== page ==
The Killing Fields (1984)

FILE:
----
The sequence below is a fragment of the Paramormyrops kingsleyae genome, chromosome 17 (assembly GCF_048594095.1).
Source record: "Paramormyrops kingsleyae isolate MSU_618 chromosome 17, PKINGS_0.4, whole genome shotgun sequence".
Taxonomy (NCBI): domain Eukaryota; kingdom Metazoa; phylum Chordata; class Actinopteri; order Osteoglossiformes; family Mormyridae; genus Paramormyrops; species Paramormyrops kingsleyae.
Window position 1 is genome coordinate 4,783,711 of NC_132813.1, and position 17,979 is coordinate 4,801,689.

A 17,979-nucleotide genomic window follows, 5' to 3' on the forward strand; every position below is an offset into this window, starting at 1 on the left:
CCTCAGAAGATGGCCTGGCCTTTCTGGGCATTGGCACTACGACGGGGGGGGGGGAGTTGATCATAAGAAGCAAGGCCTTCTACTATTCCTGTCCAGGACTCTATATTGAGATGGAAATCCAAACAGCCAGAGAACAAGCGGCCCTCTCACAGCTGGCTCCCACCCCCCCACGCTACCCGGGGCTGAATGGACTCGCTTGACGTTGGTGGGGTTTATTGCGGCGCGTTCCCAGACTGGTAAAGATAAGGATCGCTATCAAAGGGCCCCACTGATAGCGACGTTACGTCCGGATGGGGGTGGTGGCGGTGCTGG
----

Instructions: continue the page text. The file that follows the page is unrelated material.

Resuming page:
Documentary filmmaker Roland Joffe's debut as a feature director is a highly charged, emotionally challenging and incredibly observant rendering of the events and conditions in post-war Khmer Rouge-controlled Cambodia. Based on an article written by New York Times journalist Sydney Schanberg, the film is seen through the eyes of an American, but politically and historically The Killing Fields is an impartial and open-minded film. Joffe is interested in human beings rather than high-profile events, but he still manages to be detailed and realistic when it comes to political intrigue and post-war horrors. Being based on a true story isn't necessarily a certification of a truthful narrative, but Bruce Robinson's script isn't ironed into the Hollywood formula; it gives its characters lives of their own, and thus makes The Killing Fields both a beautiful and agonizing story of love, terror and the strength and goodness of humans, across boundaries.